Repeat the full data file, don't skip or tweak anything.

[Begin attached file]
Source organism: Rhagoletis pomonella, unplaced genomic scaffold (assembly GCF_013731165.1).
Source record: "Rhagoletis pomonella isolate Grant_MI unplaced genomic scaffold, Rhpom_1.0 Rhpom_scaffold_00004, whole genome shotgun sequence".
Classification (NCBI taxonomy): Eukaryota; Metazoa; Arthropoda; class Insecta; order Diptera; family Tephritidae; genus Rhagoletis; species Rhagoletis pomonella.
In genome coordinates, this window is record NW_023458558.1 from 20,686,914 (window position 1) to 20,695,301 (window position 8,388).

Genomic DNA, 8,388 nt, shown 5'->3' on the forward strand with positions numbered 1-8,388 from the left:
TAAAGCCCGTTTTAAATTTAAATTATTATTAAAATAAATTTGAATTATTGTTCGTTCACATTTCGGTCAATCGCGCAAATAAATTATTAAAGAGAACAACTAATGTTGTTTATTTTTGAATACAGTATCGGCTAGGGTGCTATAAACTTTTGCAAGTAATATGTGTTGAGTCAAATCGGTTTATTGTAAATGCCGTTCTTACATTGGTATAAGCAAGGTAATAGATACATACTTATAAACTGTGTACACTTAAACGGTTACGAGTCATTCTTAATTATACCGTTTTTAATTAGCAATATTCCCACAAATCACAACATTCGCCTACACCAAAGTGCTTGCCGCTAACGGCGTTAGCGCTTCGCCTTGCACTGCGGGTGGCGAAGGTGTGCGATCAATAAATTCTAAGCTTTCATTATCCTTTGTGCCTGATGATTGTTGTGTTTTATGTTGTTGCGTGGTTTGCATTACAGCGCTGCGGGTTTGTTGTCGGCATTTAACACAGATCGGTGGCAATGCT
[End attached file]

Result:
Source organism: Rhagoletis pomonella, unplaced genomic scaffold (assembly GCF_013731165.1).
Source record: "Rhagoletis pomonella isolate Grant_MI unplaced genomic scaffold, Rhpom_1.0 Rhpom_scaffold_00004, whole genome shotgun sequence".
Classification (NCBI taxonomy): Eukaryota; Metazoa; Arthropoda; class Insecta; order Diptera; family Tephritidae; genus Rhagoletis; species Rhagoletis pomonella.
In genome coordinates, this window is record NW_023458558.1 from 20,686,914 (window position 1) to 20,695,301 (window position 8,388).

Genomic DNA, 8,388 nt, shown 5'->3' on the forward strand with positions numbered 1-8,388 from the left:
TAAAGCCCGTTTTAAATTTAAATTATTATTAAAATAAATTTGAATTATTGTTCGTTCACATTTCGGTCAATCGCGCAAATAAATTATTAAAGAGAACAACTAATGTTGTTTATTTTTGAATACAGTATCGGCTAGGGTGCTATAAACTTTTGCAAGTAATATGTGTTGAGTCAAATCGGTTTATTGTAAATGCCGTTCTTACATTGGTATAAGCAAGGTAATAGATACATACTTATAAACTGTGTACACTTAAACGGTTACGAGTCATTCTTAATTATACCGTTTTTAATTAGCAATATTCCCACAAATCACAACATTCGCCTACACCAAAGTGCTTGCCGCTAACGGCGTTAGCGCTTCGCCTTGCACTGCGGGTGGCGAAGGTGTGCGATCAATAAATTCTAAGCTTTCATTATCCTTTGTGCCTGATGATTGTTGTGTTTTATGTTGTTGCGTGGTTTGCATTACAGCGCTGCGGGTTTGTTGTCGGCATTTAACACAGATCGGTGGCAATGCT